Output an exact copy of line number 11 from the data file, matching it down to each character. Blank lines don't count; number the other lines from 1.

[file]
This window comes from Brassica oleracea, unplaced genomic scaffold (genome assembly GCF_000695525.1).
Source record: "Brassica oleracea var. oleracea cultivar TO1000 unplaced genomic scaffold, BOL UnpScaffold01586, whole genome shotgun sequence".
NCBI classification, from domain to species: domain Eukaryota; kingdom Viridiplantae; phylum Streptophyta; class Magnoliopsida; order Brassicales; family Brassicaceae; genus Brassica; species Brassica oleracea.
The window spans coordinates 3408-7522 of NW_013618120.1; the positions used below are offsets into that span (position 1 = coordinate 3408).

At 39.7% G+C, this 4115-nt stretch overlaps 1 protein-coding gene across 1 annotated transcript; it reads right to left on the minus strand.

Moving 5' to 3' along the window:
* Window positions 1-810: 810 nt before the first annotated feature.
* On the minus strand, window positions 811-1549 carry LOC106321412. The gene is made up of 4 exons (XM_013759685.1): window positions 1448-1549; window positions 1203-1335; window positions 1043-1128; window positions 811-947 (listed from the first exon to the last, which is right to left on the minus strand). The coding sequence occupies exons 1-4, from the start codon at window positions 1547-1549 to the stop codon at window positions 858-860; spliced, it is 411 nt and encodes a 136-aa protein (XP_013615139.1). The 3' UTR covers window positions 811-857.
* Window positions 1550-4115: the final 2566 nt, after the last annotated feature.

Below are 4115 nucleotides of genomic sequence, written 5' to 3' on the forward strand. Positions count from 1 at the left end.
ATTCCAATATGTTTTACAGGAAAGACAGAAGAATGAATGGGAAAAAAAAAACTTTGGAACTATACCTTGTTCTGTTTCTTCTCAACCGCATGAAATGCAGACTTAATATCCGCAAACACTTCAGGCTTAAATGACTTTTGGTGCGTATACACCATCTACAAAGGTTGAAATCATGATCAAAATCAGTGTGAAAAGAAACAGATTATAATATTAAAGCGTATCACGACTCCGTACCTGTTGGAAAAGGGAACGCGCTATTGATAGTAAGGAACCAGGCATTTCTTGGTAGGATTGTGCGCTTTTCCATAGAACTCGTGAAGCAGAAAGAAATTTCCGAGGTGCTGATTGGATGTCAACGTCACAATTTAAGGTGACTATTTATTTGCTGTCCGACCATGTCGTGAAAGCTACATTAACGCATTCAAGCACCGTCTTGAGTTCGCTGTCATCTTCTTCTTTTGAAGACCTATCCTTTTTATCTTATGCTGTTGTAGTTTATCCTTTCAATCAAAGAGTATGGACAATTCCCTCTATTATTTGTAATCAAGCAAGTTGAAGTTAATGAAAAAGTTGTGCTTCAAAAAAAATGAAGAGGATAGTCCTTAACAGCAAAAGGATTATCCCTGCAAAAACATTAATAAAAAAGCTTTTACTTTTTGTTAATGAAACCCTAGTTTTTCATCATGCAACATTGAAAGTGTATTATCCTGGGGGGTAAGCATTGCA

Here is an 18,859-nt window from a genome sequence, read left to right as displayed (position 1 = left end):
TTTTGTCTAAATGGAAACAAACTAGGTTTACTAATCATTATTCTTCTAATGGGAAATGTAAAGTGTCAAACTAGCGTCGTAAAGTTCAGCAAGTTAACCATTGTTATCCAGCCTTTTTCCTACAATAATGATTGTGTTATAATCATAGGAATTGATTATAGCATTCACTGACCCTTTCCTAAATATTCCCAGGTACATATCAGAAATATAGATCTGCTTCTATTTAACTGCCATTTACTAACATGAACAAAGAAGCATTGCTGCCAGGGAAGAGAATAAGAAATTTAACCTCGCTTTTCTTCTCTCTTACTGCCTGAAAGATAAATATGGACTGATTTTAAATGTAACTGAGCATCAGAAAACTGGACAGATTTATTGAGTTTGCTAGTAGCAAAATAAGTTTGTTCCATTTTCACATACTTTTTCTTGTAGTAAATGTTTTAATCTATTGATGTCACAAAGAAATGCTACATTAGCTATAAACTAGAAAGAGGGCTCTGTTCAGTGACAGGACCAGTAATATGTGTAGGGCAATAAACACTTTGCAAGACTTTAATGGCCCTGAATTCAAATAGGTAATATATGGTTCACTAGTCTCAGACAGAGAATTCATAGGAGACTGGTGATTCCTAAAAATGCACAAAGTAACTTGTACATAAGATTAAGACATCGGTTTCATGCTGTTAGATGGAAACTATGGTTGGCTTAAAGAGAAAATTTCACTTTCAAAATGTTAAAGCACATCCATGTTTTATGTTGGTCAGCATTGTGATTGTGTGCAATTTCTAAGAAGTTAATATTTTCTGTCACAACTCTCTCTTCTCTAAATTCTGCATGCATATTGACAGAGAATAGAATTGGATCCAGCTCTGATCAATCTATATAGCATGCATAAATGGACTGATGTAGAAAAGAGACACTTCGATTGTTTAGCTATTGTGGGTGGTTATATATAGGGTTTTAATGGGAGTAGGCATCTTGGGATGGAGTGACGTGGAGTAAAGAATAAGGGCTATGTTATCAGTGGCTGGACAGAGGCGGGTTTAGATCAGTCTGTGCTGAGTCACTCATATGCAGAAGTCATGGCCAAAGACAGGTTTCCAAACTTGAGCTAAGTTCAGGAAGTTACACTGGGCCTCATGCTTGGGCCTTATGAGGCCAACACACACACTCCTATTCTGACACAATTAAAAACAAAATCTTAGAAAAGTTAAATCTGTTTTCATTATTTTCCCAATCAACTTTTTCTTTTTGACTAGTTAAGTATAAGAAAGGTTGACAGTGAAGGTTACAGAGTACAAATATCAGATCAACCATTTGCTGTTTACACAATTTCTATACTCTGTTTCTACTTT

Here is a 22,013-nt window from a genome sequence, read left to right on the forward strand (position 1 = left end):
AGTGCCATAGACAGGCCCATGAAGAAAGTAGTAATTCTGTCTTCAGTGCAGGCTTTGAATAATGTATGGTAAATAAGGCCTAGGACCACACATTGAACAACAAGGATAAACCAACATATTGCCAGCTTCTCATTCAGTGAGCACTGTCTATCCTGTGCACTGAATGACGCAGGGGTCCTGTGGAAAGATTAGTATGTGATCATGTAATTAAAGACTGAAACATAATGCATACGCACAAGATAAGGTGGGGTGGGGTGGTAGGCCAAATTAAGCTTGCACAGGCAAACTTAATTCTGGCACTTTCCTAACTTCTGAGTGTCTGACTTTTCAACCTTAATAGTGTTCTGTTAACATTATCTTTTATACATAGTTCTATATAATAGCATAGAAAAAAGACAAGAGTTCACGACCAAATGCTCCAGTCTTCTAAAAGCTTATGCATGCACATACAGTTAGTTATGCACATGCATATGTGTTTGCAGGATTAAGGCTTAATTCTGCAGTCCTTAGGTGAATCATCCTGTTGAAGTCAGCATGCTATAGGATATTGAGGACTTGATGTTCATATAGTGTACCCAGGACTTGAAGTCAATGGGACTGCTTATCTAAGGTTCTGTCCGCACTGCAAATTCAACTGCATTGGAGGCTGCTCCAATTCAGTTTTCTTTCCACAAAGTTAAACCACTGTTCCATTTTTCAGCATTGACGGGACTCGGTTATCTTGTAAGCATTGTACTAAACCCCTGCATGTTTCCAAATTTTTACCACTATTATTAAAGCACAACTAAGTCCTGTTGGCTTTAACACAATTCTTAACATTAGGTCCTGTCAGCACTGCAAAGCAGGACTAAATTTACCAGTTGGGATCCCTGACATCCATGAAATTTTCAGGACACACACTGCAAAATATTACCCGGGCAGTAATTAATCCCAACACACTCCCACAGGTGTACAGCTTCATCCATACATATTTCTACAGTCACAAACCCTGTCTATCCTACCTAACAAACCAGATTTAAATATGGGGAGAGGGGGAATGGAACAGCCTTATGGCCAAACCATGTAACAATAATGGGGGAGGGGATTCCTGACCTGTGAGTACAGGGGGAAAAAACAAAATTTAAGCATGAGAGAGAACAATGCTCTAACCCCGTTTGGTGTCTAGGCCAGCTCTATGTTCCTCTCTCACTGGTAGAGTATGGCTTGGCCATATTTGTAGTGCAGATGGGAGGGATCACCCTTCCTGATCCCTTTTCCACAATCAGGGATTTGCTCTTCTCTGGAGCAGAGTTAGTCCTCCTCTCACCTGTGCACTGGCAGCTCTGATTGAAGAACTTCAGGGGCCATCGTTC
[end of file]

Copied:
ATTCCAATATGTTTTACAGGAAAGACAGAAGAATGAATGGGAAAAAAAAAACTTTGGAACTATACCTTGTTCTGTTTCTTCTCAACCGCATGAAATGCAGACTTAATATCCGCAAACACTTCAGGCTTAAATGACTTTTGGTGCGTATACACCATCTACAAAGGTTGAAATCATGATCAAAATCAGTGTGAAAAGAAACAGATTATAATATTAAAGCGTATCACGACTCCGTACCTGTTGGAAAAGGGAACGCGCTATTGATAGTAAGGAACCAGGCATTTCTTGGTAGGATTGTGCGCTTTTCCATAGAACTCGTGAAGCAGAAAGAAATTTCCGAGGTGCTGATTGGATGTCAACGTCACAATTTAAGGTGACTATTTATTTGCTGTCCGACCATGTCGTGAAAGCTACATTAACGCATTCAAGCACCGTCTTGAGTTCGCTGTCATCTTCTTCTTTTGAAGACCTATCCTTTTTATCTTATGCTGTTGTAGTTTATCCTTTCAATCAAAGAGTATGGACAATTCCCTCTATTATTTGTAATCAAGCAAGTTGAAGTTAATGAAAAAGTTGTGCTTCAAAAAAAATGAAGAGGATAGTCCTTAACAGCAAAAGGATTATCCCTGCAAAAACATTAATAAAAAAGCTTTTACTTTTTGTTAATGAAACCCTAGTTTTTCATCATGCAACATTGAAAGTGTATTATCCTGGGGGGTAAGCATTGCA